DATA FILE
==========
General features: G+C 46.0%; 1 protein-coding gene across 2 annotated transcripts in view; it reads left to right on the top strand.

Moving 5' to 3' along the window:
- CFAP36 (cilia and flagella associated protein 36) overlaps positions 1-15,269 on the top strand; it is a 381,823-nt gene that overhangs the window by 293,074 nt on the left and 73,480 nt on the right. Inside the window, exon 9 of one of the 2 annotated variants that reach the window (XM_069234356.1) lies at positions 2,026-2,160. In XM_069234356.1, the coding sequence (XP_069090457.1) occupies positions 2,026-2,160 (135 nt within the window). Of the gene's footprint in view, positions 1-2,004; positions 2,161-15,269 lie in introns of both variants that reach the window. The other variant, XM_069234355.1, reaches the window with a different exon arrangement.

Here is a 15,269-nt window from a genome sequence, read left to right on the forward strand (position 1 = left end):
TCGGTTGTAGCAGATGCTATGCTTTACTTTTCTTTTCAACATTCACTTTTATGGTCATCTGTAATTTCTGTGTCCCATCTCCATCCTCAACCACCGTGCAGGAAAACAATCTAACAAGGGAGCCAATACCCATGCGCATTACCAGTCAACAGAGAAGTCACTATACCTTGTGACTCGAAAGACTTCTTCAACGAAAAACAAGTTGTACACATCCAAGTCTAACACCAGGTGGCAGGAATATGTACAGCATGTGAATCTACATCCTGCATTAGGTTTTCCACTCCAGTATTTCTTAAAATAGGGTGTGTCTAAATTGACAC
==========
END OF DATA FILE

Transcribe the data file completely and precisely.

General features: G+C 46.0%; 1 protein-coding gene across 2 annotated transcripts in view; it reads left to right on the top strand.

Moving 5' to 3' along the window:
- CFAP36 (cilia and flagella associated protein 36) overlaps positions 1-15,269 on the top strand; it is a 381,823-nt gene that overhangs the window by 293,074 nt on the left and 73,480 nt on the right. Inside the window, exon 9 of one of the 2 annotated variants that reach the window (XM_069234356.1) lies at positions 2,026-2,160. In XM_069234356.1, the coding sequence (XP_069090457.1) occupies positions 2,026-2,160 (135 nt within the window). Of the gene's footprint in view, positions 1-2,004; positions 2,161-15,269 lie in introns of both variants that reach the window. The other variant, XM_069234355.1, reaches the window with a different exon arrangement.

Here is a 15,269-nt window from a genome sequence, read left to right on the forward strand (position 1 = left end):
TCGGTTGTAGCAGATGCTATGCTTTACTTTTCTTTTCAACATTCACTTTTATGGTCATCTGTAATTTCTGTGTCCCATCTCCATCCTCAACCACCGTGCAGGAAAACAATCTAACAAGGGAGCCAATACCCATGCGCATTACCAGTCAACAGAGAAGTCACTATACCTTGTGACTCGAAAGACTTCTTCAACGAAAAACAAGTTGTACACATCCAAGTCTAACACCAGGTGGCAGGAATATGTACAGCATGTGAATCTACATCCTGCATTAGGTTTTCCACTCCAGTATTTCTTAAAATAGGGTGTGTCTAAATTGACAC